The Future of Money: Bitcoin Surpasses Gold
As an increasing part of the world becomes digital, it stands to reason that our currency will soon follow suit. While systems of digital exchange have been attempted in the past, Bitcoin is the first method to truly take hold and become recognized.
Bitcoin has been around since late-2008 and was created by Satoshi Nakamoto — which is presumed to be a pseudonym for an unnamed programmer or group of programmers. It was designed to simplify transactions and to exist without any centralized regulation.
In order to personally obtain Bitcoins, you must set up a digital wallet stored on the hard drive of your computer, which acts much like a bank account from which you can access or spend your Bitcoins.
There are many questions surrounding Bitcoin that have prevented the currency from stabilizing or truly catching on with big-name companies and the general public.
I think the main issue people have with the system is a lack of basic knowledge and therefore trust in this upstart currency. Nobody I know treats their money with a lax attitude and is willing to part from the tried-and-true American dollar for the sake of digitalization; they have to be convinced.
But many Americans take for granted that the mechanisms in place for regulating currency and business transactions have the nation’s best interests in mind, and are necessary.
An immediate good Bitcoin can provide is taking power away from centralized banks and the “Federal” Reserve. As the Fed continues to print money backed by nothing, their profits ($100 billion in 2016!) are prioritized over the everyday citizen, with debt continuing to mount.
With Bitcoin, there are either no fees or very low fees associated with payments, which go toward processing the transactions. And after the transactions are completed, anyone can verify them on the Bitcoin block chain, which displays all Bitcoin transactions for the public to see. Anyone can check it out on blockchain.info. While your wallet address is visible, no other personal information can be seen, which protects against identity theft.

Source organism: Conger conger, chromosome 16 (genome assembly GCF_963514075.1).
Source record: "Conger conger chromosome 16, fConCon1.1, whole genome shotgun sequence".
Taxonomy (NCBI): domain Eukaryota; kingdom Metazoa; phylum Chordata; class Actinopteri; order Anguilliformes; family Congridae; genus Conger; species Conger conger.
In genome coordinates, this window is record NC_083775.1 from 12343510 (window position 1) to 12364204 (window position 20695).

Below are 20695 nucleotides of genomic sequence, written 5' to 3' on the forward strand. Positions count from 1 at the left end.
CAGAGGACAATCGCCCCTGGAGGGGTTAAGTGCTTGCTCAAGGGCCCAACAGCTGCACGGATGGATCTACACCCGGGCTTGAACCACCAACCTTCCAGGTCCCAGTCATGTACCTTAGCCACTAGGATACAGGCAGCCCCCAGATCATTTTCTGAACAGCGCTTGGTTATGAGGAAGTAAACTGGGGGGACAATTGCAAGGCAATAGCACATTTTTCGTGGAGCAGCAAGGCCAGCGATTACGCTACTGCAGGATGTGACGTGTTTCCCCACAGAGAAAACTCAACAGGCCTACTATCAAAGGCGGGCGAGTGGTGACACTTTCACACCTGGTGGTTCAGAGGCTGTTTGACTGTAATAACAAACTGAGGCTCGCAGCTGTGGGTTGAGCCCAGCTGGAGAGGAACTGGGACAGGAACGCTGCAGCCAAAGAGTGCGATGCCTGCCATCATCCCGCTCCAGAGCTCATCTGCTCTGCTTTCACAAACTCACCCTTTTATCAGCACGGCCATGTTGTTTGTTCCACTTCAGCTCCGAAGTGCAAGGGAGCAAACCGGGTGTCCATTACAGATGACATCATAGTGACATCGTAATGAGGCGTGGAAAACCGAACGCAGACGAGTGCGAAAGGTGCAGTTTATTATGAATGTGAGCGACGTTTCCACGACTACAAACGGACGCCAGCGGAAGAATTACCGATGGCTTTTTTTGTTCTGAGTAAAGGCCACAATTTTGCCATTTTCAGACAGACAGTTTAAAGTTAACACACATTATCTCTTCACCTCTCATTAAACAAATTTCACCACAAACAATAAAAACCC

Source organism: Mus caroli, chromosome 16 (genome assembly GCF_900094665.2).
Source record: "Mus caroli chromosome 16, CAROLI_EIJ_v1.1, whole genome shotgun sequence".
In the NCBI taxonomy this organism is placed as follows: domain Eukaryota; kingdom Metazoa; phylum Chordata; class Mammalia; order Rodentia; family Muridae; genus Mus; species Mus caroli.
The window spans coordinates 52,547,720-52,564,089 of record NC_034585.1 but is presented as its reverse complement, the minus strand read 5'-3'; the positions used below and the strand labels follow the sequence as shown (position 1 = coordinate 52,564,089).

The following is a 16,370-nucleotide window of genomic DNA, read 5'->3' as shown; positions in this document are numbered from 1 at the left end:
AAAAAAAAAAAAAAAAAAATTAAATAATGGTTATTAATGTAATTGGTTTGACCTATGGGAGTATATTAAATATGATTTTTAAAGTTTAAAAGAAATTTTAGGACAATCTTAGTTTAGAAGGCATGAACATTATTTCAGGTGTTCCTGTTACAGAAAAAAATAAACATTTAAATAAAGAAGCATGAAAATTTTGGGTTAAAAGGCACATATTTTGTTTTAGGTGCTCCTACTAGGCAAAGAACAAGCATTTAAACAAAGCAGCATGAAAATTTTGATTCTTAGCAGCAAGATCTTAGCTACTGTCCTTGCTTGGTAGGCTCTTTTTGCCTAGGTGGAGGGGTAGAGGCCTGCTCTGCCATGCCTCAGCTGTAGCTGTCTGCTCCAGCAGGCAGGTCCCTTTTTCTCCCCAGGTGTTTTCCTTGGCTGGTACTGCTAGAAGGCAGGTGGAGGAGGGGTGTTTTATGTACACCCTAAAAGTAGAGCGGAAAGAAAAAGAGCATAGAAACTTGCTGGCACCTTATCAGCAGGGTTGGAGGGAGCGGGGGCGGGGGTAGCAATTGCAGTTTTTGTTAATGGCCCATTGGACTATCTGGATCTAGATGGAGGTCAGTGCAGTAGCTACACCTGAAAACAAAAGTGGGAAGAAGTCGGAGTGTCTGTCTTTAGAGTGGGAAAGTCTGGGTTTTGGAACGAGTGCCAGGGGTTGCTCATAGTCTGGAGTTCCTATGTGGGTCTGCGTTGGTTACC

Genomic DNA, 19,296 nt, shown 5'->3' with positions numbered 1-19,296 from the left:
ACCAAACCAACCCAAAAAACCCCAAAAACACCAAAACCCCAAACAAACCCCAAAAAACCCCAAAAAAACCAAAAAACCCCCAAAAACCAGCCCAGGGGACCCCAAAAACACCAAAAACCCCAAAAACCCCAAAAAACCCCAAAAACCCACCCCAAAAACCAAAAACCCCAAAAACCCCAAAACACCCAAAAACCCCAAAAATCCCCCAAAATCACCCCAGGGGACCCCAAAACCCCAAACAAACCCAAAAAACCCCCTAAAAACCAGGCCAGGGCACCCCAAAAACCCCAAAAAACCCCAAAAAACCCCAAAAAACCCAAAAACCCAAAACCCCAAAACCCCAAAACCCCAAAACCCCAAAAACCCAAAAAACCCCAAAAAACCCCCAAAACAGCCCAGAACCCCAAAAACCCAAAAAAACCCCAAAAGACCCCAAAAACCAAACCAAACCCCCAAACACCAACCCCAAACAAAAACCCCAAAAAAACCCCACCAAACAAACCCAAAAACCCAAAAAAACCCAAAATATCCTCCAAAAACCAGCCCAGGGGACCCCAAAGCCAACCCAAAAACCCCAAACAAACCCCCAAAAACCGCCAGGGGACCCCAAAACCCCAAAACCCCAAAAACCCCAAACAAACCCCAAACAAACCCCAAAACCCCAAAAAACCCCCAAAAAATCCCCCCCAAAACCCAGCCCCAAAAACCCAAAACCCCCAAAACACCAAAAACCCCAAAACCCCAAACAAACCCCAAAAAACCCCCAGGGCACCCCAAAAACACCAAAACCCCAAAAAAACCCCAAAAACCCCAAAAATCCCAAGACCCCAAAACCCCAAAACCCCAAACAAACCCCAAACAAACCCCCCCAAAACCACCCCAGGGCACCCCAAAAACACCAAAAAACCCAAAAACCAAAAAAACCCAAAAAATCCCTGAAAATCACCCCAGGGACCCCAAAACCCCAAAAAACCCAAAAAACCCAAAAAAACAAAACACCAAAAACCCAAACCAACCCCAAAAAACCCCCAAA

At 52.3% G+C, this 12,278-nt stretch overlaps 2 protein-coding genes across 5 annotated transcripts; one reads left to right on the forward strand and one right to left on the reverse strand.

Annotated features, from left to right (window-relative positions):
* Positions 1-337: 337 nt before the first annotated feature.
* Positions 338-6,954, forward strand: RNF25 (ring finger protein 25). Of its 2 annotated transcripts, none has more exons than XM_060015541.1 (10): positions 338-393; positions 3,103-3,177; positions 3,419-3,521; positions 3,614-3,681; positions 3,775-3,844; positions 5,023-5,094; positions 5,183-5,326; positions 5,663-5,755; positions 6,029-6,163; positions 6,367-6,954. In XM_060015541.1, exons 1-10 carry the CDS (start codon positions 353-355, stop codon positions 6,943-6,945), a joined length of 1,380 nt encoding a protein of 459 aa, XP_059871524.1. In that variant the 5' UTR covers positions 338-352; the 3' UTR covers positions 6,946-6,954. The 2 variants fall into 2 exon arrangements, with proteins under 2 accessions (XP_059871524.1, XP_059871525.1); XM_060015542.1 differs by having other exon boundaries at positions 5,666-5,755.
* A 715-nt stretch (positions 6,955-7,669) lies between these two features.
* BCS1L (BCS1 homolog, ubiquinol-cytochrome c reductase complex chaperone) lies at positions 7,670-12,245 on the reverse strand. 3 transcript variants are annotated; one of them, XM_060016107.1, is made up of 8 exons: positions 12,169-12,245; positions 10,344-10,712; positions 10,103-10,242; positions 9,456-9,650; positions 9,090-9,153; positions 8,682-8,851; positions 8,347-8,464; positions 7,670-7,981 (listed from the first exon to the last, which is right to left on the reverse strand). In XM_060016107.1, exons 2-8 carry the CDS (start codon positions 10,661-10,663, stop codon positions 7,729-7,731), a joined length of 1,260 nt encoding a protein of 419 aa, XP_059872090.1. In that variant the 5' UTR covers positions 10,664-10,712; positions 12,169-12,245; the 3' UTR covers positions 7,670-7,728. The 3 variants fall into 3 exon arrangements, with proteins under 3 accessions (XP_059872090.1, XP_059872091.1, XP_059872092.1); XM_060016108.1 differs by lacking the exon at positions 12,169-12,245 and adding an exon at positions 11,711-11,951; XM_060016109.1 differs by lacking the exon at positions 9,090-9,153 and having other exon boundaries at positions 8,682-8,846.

This process was instituted and encrypted to prevent the system from being tampered with or doctored. In other words, it can’t be manipulated by hackers, the government, or otherwise.
As the technology has been created and continually improved for people around the world to conduct transactions with each other, the need for banks is diminishing. A global currency like Bitcoin enables regular people to buy and sell items anytime, anywhere, without factoring in currency conversions or bank hours and holidays.
The way any currency works is that the only value it holds is what we as people assign to it. A digital currency with no centralized regulation may have inhibited Bitcoin from maintaining stable worth, but it’s these upsides that are precisely why Bitcoin should be adopted by the average person.
If more and more people were educated on Bitcoin, it would alleviate some of the swings and make them negligible in time. But there needs to be a concerted effort on the part of businesses and consumers (and likely government backing) to push Bitcoin into the mainstream and increase the basic knowledge of the currency.
As it stands, Bitcoin, while much more volatile in the past, is still fluctuating substantially. There is a finite amount of Bitcoin in existence, and the demand has been on the rise for some time. In a very basic sense, more Bitcoin will become available as more transactions are completed, but the system is designed to max out after a certain amount of time.
Bitcoin is still being developed, and like any young currency system, will need time to be fine-tuned to reach its full potential. But that is a potential I believe will mesh with a digital world. I understand the difficulties with getting a project like this into the air. But what I will always stand by is freedom when it comes to your money. With no centralization, you are truly in control.
John Nardolillo is a fourth-year literary journalism major. He can be reached at firstname.lastname@example.org.